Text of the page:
Thursday, October 25, 2012

Histogram Equalization

A histogram is a graphical representation of the tonal values of an image. In a greyscale image, we have only one channel, and its value range from 0 to 255. Based on the number of pixels falling under a particular tonal value we plot the histogram graph. 

Grey histogram Equalization

In Grey histogram equalization we enhance the contrast of images by using usable pixel values in the image to the close contrast values of the display device. This is accomplished by spreading out the most frequent intensity values to the neighboring intensities. First, we compute the cumulative distributive function of the histogram. Then we use the general histogram formula to accomplish this.
The general histogram equalization formula is:

Where cdfmin is the minimum value of the cumulative distribution function, M × N gives the image's number of pixels and L is the number of grey levels used. Some sample results are shown below. Note that equalization is done within the two regions of interest.

(a)   Original Image

(b)   Histogram for ROI 1 before and after equalization ( x = 10, y = 10, sx = 300, sy = 300)

(c)    Histogram for ROI 2 before and after equalization ( x =315, y =315, sx = 400, sy = 400)

(d) Result - equalized image

Color Histogram Generation (RGB)

In color images, we have three channels namely red, green and blue. Therefore in order to generate the histograms, we apply the same principle for greyscale images separately for each channel.

Color Histogram Equalization (RGB)

In color histogram normalization we apply the same method used for grey-scale equalization for each of the three channels separately. The results are shown below.

(a)   Original Image
(b) Histogram for ROI 1 – Before and after equalization - RGB ( x = 10, y = 10, sx = 300, sy = 300)

(c)   Result - equalized image (all channels together)

(d)   Equalization separately - Original and  RGB channels respectively (Clockwise)


HSI histogram generation

HSI is a color model which is more intuitive and perceptually relevant to co-ordinate space. It has wide applications in the field of computer graphics and vision. Like RGB it has three channels namely Hue (H), Saturation(S), and Intensity (I). Hue falls from 0 to 360 degrees, and the other two fall from 0 to 1. For the sake of calculations, we make saturation fall between 0 to 99 and Intensity fall from 0 to 255 respectively. For HSI histogram generation we need to convert the RGB color model to HSI. We then generate a histogram for the three channels separately. The formula for HSI to RGB and from RGB to HSI is below from the Gonzales and Woods text.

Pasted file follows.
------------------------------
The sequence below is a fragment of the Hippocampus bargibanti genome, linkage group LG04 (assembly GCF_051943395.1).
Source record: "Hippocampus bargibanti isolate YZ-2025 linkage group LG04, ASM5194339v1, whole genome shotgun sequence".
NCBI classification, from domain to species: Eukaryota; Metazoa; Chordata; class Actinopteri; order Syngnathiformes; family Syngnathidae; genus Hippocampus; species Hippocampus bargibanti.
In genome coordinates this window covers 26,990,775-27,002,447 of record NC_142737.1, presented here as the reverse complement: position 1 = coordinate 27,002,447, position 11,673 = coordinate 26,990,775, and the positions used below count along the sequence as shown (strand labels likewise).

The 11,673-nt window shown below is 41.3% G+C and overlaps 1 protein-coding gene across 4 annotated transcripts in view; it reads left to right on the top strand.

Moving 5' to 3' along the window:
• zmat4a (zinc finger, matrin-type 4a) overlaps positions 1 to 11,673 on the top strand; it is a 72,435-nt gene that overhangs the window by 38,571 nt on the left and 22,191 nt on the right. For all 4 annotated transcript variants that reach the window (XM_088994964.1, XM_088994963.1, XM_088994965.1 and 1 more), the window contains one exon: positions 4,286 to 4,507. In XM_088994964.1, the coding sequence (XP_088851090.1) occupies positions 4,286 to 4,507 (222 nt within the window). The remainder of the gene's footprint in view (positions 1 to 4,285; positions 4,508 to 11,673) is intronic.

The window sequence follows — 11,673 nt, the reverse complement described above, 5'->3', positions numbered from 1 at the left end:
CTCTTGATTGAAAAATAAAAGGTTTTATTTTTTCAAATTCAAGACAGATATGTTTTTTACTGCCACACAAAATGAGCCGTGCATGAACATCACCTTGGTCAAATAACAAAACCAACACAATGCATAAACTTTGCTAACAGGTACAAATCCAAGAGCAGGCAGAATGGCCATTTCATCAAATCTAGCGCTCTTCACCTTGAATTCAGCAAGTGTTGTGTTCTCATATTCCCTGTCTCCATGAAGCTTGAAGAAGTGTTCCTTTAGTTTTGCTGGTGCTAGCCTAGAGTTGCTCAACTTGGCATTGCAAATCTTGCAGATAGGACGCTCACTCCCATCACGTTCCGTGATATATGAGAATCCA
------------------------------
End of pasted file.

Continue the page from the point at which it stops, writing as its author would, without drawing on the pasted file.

HSI histogram equalization

After generating HSI histogram we then compute the equalized histogram from it. For that, we make use of the same histogram formula we used before. After equalization, we then convert it back to RGB image for display. The resulted images are shown below.

(a)   HSI histogram for I channel – Before and after equalization (x = 10, y =10, sx = 300, sy = 300)
(b)    HSI equalization (original and I channel respectively)


Some of the functions I used to do the above operations in C++ are in Git here. Note that the custom class Image and ROI are not included here. However, this code is enough for explaining the main logic.

Image thresholding and smoothing

Thresholding helps to visualize the useful portion of the image, whereas smoothing helps to remove noise from the image.  The images captured through a camera are generally in analog format and therefore it is digitized by sampling. The digitized image is stored in a computer in the form of pixel arrays. Each pixel contains information such as the color or intensity of that portion of the image. Pixel size depends on the sample size of the digitization process. In image thresholding, each pixel value is either set to black or white depending on a user-defined threshold value. In smoothing the pixel values are set based on the values of the neighboring pixels.

Image Scaling in Grayscale images

Image scaling is the process of incrementing the pixel values based on the user-defined scaling factor. Image scaling helps to increase the brightness of the image. In greyscale image scaling the user-defined value is added to the pixel value. Below is the image scaling result with a scaling factor 25, 50 in the Region of interest (ROI) one and two respectively. The brightness and hence the quality of the image are increased by scaling. The original image is shown on the left side and the scaled image on the right side.